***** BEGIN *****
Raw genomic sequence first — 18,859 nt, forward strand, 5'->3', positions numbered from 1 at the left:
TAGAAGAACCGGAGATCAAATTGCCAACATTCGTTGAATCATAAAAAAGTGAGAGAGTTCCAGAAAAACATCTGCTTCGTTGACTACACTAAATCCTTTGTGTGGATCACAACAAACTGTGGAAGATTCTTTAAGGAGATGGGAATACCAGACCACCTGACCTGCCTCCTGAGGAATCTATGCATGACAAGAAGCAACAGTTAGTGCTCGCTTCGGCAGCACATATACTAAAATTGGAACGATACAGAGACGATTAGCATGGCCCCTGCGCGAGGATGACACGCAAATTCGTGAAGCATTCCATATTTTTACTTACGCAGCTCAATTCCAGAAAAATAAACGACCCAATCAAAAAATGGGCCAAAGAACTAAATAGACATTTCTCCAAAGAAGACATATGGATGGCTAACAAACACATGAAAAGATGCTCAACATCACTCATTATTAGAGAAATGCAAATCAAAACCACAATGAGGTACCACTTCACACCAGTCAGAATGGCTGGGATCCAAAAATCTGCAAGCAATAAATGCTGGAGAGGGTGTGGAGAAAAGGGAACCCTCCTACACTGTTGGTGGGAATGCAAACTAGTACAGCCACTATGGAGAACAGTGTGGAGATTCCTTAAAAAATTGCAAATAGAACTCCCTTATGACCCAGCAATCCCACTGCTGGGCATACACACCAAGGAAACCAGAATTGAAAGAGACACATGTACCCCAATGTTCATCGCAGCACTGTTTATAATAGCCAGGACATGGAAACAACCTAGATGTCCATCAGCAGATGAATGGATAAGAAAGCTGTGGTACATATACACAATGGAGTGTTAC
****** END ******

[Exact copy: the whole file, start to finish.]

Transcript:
Raw genomic sequence first — 18,859 nt, forward strand, 5'->3', positions numbered from 1 at the left:
TAGAAGAACCGGAGATCAAATTGCCAACATTCGTTGAATCATAAAAAAGTGAGAGAGTTCCAGAAAAACATCTGCTTCGTTGACTACACTAAATCCTTTGTGTGGATCACAACAAACTGTGGAAGATTCTTTAAGGAGATGGGAATACCAGACCACCTGACCTGCCTCCTGAGGAATCTATGCATGACAAGAAGCAACAGTTAGTGCTCGCTTCGGCAGCACATATACTAAAATTGGAACGATACAGAGACGATTAGCATGGCCCCTGCGCGAGGATGACACGCAAATTCGTGAAGCATTCCATATTTTTACTTACGCAGCTCAATTCCAGAAAAATAAACGACCCAATCAAAAAATGGGCCAAAGAACTAAATAGACATTTCTCCAAAGAAGACATATGGATGGCTAACAAACACATGAAAAGATGCTCAACATCACTCATTATTAGAGAAATGCAAATCAAAACCACAATGAGGTACCACTTCACACCAGTCAGAATGGCTGGGATCCAAAAATCTGCAAGCAATAAATGCTGGAGAGGGTGTGGAGAAAAGGGAACCCTCCTACACTGTTGGTGGGAATGCAAACTAGTACAGCCACTATGGAGAACAGTGTGGAGATTCCTTAAAAAATTGCAAATAGAACTCCCTTATGACCCAGCAATCCCACTGCTGGGCATACACACCAAGGAAACCAGAATTGAAAGAGACACATGTACCCCAATGTTCATCGCAGCACTGTTTATAATAGCCAGGACATGGAAACAACCTAGATGTCCATCAGCAGATGAATGGATAAGAAAGCTGTGGTACATATACACAATGGAGTGTTAC